## References

- Farag M, Nandakumar AK, Wallack S, Hodgkin D, Gaumer G, Erbil C. Health expenditures, health outcomes and the role of good governance. Int J Health Care Finance Econ. 2013;13(1):33–52.View ArticlePubMedGoogle Scholar
- Allen S, Badiane O, Sene L, Ulimwengu J. Government expenditures, health outcomes and marginal productivity of agricultural inputs: The case of Tanzania. J Agric Econ. 2014;65(3):637–62.View ArticleGoogle Scholar
- Elola J, Daponte A, Navarro V. Health indicators and the organization of health care systems in western Europe. Am J Public Health. 1995;85(10):1397–401.View ArticlePubMedPubMed CentralGoogle Scholar
- Anyanwu JC, Erhijakpor AE. Health expenditures and health outcomes in Africa. Afr Dev Rev. 2009;21(2):400–33.View ArticleGoogle Scholar
- Dreger C, Reimers HE. Health care expenditures in OECD countries: a panel unit root and cointegration analysis. 2005.Google Scholar
- Mehrara M, Fazaeli AA, Fazaeli AA, Fazaeli AR. The Relationship between Health Expenditures and Economic Growth in Middle East & North Africa (MENA) Countries. Int J Buss Mgt Eco Res. 2012;3(1):2012.Google Scholar
- Jewell T, Lee J, Tieslau M, Strazicich MC. Stationarity of health expenditures and GDP: evidence from panel unit root tests with heterogeneous structural breaks. J Health Econ. 2003;22(2):313–23.View ArticlePubMedGoogle Scholar
- Lago-Peñas S, Cantarero-Prieto D, Blázquez-Fernández C. On the relationship between GDP and health care expenditure: a new look. Econ Model. 2013;32:124–9.View ArticleGoogle Scholar
- MacDonald G, Hopkins S. Unit root properties of OECD health care expenditure and GDP data. Health Econ. 2002;11(4):371–6.View ArticlePubMedGoogle Scholar
- Wang Z, Rettenmaier AJ. A note on cointegration of health expenditures and income. Health Econ. 2007;16(6):559–78.View ArticlePubMedGoogle Scholar
- Gbesemete KP, Gerdtham UG. Determinants of health care expenditure in Africa: a cross-sectional study. World Dev. 1992;20(2):303–8.View ArticleGoogle Scholar
- Hitiris T. Health care expenditure and integration in the countries of the European Union. Appl Econ. 1997;29(1):1–6.View ArticleGoogle Scholar
- Roberts J. Spurious regression problems in the determinants of health care expenditure: a comment on Hitiris (1997). Appl Econ Lett. 2000;7(5):279–83.View ArticleGoogle Scholar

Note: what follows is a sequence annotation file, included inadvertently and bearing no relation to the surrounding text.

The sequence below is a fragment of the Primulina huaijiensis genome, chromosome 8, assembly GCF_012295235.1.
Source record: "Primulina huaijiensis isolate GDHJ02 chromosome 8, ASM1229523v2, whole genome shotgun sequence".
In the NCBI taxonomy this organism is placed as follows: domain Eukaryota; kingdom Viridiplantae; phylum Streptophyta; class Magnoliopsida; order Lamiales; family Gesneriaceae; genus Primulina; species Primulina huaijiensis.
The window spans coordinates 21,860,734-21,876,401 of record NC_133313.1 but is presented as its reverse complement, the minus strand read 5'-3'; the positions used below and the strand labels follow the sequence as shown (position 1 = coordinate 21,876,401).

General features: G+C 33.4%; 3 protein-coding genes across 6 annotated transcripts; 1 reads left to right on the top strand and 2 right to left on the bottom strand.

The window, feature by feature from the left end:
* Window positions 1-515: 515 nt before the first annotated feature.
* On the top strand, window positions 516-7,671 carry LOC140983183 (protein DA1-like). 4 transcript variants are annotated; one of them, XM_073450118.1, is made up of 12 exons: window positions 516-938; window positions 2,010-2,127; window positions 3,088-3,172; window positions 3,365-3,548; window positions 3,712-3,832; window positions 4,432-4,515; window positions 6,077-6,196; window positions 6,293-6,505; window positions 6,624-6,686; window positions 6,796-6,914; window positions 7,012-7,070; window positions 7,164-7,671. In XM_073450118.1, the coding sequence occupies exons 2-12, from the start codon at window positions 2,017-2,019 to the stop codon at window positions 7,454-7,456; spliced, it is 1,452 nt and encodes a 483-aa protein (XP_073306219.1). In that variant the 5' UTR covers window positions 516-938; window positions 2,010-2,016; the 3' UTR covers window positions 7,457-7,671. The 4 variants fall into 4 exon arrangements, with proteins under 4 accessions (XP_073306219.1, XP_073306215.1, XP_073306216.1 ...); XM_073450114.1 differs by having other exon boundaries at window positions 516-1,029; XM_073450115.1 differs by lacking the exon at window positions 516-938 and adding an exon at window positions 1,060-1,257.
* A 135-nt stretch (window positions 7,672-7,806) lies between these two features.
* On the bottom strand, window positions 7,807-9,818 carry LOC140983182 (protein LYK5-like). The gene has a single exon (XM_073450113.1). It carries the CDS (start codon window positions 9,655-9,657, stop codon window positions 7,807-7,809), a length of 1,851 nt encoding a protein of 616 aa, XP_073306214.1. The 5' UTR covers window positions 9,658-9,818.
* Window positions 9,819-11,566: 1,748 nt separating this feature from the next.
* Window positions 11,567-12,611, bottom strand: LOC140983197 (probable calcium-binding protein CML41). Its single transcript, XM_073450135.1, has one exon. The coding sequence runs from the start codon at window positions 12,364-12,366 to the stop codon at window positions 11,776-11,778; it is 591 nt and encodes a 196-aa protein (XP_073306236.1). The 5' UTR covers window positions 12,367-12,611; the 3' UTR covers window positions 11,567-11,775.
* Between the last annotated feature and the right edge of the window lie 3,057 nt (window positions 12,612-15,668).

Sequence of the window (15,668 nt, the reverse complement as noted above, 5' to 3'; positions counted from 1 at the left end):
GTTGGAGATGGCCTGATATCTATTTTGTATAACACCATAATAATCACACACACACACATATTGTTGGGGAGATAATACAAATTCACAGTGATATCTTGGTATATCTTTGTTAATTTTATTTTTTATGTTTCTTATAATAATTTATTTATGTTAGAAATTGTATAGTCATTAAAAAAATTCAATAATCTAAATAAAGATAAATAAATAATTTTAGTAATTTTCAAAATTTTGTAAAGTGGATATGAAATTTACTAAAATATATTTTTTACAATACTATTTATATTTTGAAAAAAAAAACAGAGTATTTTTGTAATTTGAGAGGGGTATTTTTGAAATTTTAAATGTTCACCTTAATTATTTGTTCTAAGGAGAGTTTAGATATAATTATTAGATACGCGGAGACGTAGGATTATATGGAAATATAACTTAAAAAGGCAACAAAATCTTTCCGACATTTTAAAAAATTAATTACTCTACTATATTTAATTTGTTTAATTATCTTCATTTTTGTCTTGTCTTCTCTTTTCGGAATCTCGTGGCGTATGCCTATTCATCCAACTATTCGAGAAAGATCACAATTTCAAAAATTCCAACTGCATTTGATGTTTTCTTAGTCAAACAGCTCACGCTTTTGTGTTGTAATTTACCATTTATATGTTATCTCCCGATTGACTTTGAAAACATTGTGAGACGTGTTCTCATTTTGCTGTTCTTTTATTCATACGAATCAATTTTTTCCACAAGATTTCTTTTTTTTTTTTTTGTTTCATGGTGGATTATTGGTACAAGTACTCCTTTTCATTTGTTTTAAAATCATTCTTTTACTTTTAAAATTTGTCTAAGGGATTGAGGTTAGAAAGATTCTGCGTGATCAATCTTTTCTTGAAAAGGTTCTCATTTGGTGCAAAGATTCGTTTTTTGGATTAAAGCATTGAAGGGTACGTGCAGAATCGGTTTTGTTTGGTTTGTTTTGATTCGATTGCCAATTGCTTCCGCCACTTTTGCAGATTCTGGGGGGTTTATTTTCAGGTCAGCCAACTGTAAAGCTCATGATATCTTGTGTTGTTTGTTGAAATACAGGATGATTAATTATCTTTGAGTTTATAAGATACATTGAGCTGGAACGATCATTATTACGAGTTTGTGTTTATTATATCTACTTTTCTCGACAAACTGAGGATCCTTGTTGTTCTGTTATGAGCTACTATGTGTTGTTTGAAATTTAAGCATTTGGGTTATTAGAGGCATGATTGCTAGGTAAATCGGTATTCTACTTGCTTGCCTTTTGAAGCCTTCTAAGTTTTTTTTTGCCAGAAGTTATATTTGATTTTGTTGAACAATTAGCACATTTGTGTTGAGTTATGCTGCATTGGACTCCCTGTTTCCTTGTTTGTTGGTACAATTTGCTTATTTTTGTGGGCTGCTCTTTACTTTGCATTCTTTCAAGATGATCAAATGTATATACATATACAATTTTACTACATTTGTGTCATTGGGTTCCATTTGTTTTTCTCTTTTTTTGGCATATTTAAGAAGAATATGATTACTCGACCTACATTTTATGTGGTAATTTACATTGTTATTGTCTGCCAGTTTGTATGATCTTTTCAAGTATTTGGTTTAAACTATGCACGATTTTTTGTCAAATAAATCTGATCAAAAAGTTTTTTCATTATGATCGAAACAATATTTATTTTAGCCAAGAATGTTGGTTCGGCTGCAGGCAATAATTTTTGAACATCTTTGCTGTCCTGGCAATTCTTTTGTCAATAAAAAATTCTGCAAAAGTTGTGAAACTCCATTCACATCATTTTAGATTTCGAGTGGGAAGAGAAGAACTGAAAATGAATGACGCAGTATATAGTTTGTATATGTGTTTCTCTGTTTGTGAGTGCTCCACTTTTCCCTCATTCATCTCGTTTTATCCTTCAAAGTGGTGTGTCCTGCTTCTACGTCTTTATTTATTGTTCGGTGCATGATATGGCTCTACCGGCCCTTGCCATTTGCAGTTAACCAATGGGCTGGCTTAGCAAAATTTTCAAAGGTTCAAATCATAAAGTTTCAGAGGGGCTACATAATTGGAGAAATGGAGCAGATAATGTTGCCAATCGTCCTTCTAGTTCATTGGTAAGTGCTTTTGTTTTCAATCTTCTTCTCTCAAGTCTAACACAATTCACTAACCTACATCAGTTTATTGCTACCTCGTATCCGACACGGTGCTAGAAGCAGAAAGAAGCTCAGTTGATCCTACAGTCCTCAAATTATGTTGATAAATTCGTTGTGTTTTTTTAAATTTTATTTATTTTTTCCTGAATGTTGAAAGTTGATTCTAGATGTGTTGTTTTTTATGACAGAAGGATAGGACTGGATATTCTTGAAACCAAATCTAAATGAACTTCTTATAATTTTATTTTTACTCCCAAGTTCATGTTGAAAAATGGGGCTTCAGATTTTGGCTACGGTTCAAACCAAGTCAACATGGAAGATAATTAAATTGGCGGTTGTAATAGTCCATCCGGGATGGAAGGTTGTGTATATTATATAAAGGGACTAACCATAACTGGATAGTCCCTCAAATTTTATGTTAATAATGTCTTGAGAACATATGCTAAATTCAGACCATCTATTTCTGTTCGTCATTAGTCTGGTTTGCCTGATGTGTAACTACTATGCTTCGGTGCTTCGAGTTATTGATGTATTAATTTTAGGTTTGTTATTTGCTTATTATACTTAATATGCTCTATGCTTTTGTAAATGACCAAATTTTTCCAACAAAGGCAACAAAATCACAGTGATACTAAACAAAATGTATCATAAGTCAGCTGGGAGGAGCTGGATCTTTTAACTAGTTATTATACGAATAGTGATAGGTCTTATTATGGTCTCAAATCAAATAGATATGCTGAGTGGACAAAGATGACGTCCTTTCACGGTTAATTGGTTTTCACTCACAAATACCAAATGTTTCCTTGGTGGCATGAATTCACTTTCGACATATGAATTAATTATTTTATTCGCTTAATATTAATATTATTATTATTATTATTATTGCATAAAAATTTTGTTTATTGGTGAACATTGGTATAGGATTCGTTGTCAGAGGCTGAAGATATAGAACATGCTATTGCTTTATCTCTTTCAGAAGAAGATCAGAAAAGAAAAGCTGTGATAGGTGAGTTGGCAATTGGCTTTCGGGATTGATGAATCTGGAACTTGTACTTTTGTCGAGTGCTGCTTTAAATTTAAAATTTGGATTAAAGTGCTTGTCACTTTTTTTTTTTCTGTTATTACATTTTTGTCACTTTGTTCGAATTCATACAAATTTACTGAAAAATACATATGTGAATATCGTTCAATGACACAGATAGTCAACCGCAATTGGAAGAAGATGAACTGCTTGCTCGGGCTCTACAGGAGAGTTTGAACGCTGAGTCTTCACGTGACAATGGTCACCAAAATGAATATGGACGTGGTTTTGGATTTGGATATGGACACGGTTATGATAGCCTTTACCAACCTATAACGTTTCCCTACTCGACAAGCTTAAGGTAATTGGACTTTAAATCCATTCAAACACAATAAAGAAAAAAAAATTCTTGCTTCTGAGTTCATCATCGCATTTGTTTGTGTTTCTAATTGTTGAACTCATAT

- Hassan SA, Zaman K, Zaman S, Shabir M. Measuring health expenditures and outcomes in saarc region: health is a luxury? Qual Quant. 2014;48(3):1421–37.View ArticleGoogle Scholar
- Abel-Smith B, World Health Organization. An international study of health expenditure and its relevance for health planning. 1967.Google Scholar
- Newhouse JP. Medical-care expenditure: a cross-national survey. J Hum Resour. 1977;12(1):115–25.View ArticlePubMedGoogle Scholar
- Parkin D, McGuire A, Yule B. Aggregate health care expenditures and national income: is health care a luxury good? J Health Econ. 1987;6(2):109–27.View ArticlePubMedGoogle Scholar
- Baltagi BH, Moscone F. Health care expenditure and income in the OECD reconsidered: Evidence from panel data. Econ Model. 2010;27(4):804–11.View ArticleGoogle Scholar
- Chakroun M. Health care expenditure and GDP: An international panel smooth transition approach. Int J Econ. 2010;4(1):189–200.Google Scholar
- Gerdtham UG, Søgaard J, Andersson F, Jönsson B. An econometric analysis of health care expenditure: a cross-section study of the OECD countries. J Health Econ. 1992;11(1):63–84.View ArticlePubMedGoogle Scholar
- Hitiris T, Posnett J. The determinants and effects of health expenditure in developed countries. J Health Econ. 1992;11(2):173–81.View ArticlePubMedGoogle Scholar
- Liu D, Li R, Wang Z. Testing for structural breaks in panel varying coefficient models: with an application to OECD health expenditure. Empir Econ. 2011;40(1):95–118.View ArticleGoogle Scholar
- Sen A. Is health care a luxury? New evidence from OECD data. Int J Health Care Finance Econ. 2005;5(2):147–64.View ArticlePubMedGoogle Scholar
- Breusch TS, Pagan AR. The Lagrange Multiplier Test and Its Applications to Model Specification in Econometrics. Rev Econ Stud. 1980;47(1):239–53.View ArticleGoogle Scholar
- Pesaran MHHM. General diagnostic tests for cross section dependence in panels. CESifo Working Papers. 2004;1233:255–60.Google Scholar
- Baltagi BH, Feng Q, Kao C. A Lagrange Multiplier test for cross-sectional dependence in a fixed effects panel data model. J Econ. 2012;170(1):164–77.View ArticleGoogle Scholar
- Im KS, Pesaran MH, Shin Y. Testing for unit roots in heterogeneous panels. J Econ. 2003;115(1):53–74.View ArticleGoogle Scholar
- Im KS, Pesaran MH, Shin Y. Testing for unit roots in heterogeneous panels. Mimeo: Department of Applied Economics, University of Cambridge; 1997.Google Scholar